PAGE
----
Wednesday, March 23, 2011

Checking In

Not much knitting content.  Or at least no pretty pictures.

Although I had swatched for Shiraz, the swatch lied.  Once I got past the yoke, into the part with swaths of stockinette, I checked my gauge, and it was off, both for stitches and rows.  I'm sure part of the problem can be blamed on the fact that I was using Addy Turbos.  I really don't like their stubby, stubby tips, but I figured this would be a good project for them.  Plus, they were the only size 7s with a long enough cord that I had free.

But the slickness of Addys combined with my naturally loose knitting to make it even looser.  I also decided that I was making a size too large.  I frogged the whole thing and cast on again on size 6s and a smaller size. When I was about 10 rows in, I realized I was 4 stitches short on one of the fronts, so I ripped back about 6 rows.  I'm now about 12 rows in and things seem to be going better, but it looks pretty much the same as it did in my last post!

In my frustration after frogging, I cast on for another pair of socks.  In my defense, I also wanted a small project with a lot of stockinette to work on at an all-day meeting I'll be in on Friday.  So, I chose Pyromania -- a little lace and a lot of stockinette.  I'm past the lace on the first sock, so I have stockinette to work on Friday.  I'm using the December 2010 offering from Scout's yarn club, Izvar, a beautiful, almost solid, dark-bright pink.  I don't have a picture of the sock, but here's the yarn:

Scout's Sway "Izvar"

Looks familiar, doesn't it?  I never know what to call this color, but it's my favorite shade of pink.  Make it just a little more red, and it becomes cherry. I have lots of yarn in my stash that's about this color.

And here's something unrelated to knitting.

Last Tuesday, I came home from work and found this little bird sitting on my stoop.

His back was to me, and he looked like he had just hopped up on the step.  I had to look more than once to convince myself he wasn't real!  He seems to be made of wood, and the end of his tail is broken off.  I have no idea where he came from, but I suspect that one of the many kids in my neighborhood found him and left him on my doorstep. So I moved him back closer to the house, in a safer place, where he can watch the world go by.

Monday, March 07, 2011

Another One Finished!

I pulled another project started long ago out of the pile, and finally finished my Boneyard Shawl - or at least, my version of Boneyard.

First of all--and I may have already told y'all this when I cast on over a year ago (according to Ravelry)--Stephen West designed this shawl while he lived in Urbana, Illinois, which, along with Champaign, is the home of my alma mater, the University of Illinois.  The Boneyard is a creek that runs through the north end of campus.  One year, I lived in an apartment that looked over it.  When I was in school, it was for the most part polluted and full of trash, but it was  part of my life.  Luckily, it has since been rehabilitated and is now an important feature of the U of I's Engineering Quad.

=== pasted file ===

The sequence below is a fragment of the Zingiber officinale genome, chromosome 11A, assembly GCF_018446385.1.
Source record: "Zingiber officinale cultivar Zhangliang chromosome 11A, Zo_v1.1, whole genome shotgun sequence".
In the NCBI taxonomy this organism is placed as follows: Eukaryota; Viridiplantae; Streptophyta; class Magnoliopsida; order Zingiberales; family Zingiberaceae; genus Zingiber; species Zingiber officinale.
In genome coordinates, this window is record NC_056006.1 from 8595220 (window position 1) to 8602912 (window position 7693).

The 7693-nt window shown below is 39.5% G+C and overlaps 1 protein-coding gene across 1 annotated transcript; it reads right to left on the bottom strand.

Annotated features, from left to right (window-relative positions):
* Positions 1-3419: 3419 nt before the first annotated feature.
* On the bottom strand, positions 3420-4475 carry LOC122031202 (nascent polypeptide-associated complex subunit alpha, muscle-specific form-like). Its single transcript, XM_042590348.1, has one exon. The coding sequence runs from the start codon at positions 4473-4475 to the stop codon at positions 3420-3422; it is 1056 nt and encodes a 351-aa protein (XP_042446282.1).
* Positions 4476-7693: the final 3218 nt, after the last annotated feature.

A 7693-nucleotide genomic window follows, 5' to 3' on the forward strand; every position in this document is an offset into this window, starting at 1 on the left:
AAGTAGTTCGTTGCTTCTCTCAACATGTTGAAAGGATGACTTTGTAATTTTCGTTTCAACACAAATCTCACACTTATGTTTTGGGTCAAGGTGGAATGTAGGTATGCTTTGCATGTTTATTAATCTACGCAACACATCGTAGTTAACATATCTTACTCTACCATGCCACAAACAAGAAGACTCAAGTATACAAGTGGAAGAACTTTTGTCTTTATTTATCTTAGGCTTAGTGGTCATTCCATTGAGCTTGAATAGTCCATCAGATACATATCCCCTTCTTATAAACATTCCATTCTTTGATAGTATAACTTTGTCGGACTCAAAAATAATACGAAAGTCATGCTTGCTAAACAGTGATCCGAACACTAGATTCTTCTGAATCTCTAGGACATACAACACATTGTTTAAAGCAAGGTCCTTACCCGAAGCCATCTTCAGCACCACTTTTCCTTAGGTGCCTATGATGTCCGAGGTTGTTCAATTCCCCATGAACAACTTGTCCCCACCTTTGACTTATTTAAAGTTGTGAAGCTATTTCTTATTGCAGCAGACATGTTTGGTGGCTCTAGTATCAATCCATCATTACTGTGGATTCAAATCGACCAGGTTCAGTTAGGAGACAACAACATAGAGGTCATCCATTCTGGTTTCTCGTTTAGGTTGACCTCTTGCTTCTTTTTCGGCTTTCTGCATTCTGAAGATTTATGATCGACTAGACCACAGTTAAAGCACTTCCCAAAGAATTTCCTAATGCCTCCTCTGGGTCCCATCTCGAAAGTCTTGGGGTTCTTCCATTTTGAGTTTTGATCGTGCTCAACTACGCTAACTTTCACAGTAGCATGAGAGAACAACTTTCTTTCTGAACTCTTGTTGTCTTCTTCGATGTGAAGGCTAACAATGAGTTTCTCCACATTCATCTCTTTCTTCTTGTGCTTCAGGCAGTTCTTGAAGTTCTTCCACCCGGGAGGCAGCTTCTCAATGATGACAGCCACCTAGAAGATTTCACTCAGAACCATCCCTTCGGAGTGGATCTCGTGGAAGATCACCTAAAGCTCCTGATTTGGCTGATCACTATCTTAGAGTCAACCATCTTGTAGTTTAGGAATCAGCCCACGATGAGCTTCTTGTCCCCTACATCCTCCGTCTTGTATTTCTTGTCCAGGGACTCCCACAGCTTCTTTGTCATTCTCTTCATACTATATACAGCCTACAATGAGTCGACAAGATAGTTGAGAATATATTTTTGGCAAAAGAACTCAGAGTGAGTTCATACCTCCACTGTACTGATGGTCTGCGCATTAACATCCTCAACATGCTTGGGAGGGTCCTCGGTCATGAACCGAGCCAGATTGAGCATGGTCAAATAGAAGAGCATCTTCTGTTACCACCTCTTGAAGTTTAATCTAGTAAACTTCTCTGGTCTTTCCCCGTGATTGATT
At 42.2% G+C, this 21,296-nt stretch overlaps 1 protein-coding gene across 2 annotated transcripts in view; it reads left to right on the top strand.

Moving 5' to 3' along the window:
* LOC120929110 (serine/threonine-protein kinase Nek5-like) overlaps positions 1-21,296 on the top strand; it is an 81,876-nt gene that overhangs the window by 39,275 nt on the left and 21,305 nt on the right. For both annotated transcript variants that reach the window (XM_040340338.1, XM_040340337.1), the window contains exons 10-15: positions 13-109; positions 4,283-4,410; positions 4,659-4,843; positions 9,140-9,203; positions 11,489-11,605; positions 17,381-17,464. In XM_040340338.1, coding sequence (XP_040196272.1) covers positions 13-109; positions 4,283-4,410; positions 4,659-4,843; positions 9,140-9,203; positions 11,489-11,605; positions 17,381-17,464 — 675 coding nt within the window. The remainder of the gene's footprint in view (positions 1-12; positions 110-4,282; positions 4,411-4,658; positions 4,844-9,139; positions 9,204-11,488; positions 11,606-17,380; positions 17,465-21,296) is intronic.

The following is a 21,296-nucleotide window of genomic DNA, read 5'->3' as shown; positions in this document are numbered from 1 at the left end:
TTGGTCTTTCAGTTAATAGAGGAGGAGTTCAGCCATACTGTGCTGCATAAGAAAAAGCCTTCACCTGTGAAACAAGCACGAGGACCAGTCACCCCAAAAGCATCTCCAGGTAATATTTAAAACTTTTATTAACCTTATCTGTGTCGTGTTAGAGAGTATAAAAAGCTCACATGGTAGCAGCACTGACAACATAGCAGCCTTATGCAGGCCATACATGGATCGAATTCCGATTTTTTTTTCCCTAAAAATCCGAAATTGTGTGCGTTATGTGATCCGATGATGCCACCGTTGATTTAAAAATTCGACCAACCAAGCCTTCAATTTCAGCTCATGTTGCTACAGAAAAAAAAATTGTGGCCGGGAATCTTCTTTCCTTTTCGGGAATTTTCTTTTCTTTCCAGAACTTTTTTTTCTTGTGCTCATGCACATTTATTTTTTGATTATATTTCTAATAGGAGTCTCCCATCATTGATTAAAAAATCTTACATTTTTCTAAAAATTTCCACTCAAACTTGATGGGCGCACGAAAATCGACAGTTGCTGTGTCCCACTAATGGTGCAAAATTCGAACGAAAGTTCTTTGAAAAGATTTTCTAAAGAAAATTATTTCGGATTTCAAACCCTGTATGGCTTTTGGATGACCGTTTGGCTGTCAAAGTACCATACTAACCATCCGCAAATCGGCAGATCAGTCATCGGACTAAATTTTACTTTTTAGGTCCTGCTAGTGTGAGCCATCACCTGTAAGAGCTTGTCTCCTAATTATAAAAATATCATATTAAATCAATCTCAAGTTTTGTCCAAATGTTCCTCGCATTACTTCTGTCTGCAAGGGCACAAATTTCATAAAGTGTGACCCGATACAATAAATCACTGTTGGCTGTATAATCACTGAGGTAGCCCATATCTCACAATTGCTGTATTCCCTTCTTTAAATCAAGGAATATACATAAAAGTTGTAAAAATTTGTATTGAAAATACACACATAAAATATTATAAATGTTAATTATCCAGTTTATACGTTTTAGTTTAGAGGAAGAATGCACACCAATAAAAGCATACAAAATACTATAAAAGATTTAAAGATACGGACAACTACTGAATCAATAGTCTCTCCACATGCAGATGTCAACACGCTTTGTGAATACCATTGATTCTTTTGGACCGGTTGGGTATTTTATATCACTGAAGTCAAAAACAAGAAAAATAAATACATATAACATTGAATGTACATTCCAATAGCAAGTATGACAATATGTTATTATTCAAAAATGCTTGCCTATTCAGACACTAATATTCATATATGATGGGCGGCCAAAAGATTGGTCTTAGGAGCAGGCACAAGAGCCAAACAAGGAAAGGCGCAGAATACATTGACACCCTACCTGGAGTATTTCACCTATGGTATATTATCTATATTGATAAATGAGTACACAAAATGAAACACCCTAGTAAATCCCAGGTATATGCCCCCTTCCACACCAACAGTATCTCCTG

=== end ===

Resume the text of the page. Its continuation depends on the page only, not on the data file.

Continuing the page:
Obviously, I had to make this shawl, even thought it is composed of swaths of my nemesis:  stockinette.  Stockinette broken up every 11 rows with a garter ridge. Which is why it took me a year....

Boneyard Shawl

Pattern:  Boneyard Shawl by Stephen West
Yarn:  Malabrigo Sock (2 skeins) in Stonechat, and a tiny bit of my beloved MadTosh Vintage in Cherry for the bind-off.
Needles:  US 4
Mods:  The pattern calls for DK and, if you check my Rav posting for this, you'll see that it took me a while to find the perfect yarn for this.  I had bought two skeins of the Stonechat for something other than socks, and it worked great for this project.  One change that I made at the very beginning was to use yarn overs for the edge increases, while keeping the M1s along the center ridge.  About half way through the 2nd skein, I accidentally knit the garter ridge two rows early, and I decided to make that a feature - I would knit the garter ridge two rows early every time, until I ended up with several rows of straight garter stitch.  However, once I got to the garter section, I got bored, because each row by the was 400+ stitches.  After three rows of garter stitch, I threw in a row of eyelets, then did three more rows of garter.  And because I didn't have enough yarn to bind off, I used some of the MadTosh Vintage in Cherry (previously seen in my Ripley hat and Sidecar mittens) to bind off.  I had actually considered using the Vintage for the eyelet row, but I was afraid the yarn weights were too different.  However, it worked just fine for the bind-off!

I'm really happy with this shawl - it will be my work shawl, replacing a really ugly and ancient black store-bought shawl that has been in my office for at least 15 years!

After I finished this, I worked a bit more on the Hedgerow socks that have been on the needles forever, then cast on for Shiraz.  Appropriately, I'm knitting it in wine-red Cascade 220 Heathers.  (I have a work-related trip later in the month, and I think the Hedgerow socks will be great travel knitting.)  My next sweater was supposed to be Myrtle, which I cast on and ripped out last August, but after reading more about that pattern, I think I need a little more sweater experience before trying it.  Myrtle's lace doesn't frighten me at all, but actually turning the lace into a sweater does! Shiraz is a more straight-forward pattern, so, in addition to being a great sweater that I'm sure I'll wear, it's also good practice.

Beginnings of Shiraz
Not-so-great photo taken with my iphone - the yarn is really a dark red.